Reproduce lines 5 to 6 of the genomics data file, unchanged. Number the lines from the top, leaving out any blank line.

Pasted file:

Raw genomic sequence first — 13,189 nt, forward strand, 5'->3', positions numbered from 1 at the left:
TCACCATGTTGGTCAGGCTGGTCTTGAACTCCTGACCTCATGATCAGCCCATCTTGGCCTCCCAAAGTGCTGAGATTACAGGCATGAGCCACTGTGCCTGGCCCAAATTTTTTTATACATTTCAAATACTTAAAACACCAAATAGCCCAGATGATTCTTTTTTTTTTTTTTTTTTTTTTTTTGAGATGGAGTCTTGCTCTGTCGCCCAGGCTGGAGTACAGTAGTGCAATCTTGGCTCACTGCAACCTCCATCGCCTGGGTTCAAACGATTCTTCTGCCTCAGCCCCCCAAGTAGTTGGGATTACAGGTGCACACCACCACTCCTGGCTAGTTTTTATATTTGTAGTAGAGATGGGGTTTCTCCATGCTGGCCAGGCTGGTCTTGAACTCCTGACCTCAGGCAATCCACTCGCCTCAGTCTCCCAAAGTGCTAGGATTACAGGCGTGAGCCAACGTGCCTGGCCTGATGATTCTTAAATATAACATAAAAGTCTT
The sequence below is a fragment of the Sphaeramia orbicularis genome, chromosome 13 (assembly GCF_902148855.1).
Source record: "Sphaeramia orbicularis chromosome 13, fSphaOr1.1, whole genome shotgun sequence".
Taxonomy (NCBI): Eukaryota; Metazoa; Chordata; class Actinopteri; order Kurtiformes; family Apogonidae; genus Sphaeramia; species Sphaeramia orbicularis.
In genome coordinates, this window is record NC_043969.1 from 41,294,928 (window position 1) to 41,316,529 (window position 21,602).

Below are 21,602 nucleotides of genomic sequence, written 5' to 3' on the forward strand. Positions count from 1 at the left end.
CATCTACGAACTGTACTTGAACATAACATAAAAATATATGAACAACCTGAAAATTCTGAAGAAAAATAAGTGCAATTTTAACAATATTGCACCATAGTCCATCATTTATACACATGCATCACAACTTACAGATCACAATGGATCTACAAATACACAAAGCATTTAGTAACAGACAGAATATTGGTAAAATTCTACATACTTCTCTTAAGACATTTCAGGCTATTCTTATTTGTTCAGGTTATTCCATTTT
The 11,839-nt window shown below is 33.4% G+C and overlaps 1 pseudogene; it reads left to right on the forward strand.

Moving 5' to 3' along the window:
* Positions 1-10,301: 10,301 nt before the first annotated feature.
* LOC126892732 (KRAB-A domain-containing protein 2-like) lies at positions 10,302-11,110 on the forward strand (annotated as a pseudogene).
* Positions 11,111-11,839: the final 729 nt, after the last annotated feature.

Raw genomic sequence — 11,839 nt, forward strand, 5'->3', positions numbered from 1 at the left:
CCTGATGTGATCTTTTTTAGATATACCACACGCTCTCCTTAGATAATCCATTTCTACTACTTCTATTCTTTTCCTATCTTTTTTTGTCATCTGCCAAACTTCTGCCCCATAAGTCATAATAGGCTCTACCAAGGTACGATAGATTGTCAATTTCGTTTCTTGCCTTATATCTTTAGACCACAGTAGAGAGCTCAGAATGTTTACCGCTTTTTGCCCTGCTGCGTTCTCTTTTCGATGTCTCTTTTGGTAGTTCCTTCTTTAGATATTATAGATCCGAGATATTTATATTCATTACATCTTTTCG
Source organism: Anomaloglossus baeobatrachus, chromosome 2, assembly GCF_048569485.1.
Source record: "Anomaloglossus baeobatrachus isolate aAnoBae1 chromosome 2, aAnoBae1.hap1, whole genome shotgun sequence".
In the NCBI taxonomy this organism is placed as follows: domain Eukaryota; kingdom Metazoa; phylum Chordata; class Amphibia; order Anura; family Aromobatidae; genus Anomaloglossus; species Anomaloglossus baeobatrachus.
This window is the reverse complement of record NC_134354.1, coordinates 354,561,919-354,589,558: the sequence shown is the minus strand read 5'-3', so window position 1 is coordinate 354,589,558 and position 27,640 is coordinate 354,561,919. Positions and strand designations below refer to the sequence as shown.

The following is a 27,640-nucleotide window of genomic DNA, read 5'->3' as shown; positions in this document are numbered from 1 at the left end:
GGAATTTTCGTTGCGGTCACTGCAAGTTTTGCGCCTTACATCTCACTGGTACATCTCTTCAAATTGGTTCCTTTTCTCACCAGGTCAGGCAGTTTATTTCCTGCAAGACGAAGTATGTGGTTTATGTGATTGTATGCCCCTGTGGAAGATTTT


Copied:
Taxonomy (NCBI): Eukaryota; Metazoa; Chordata; class Actinopteri; order Kurtiformes; family Apogonidae; genus Sphaeramia; species Sphaeramia orbicularis.
In genome coordinates, this window is record NC_043969.1 from 41,294,928 (window position 1) to 41,316,529 (window position 21,602).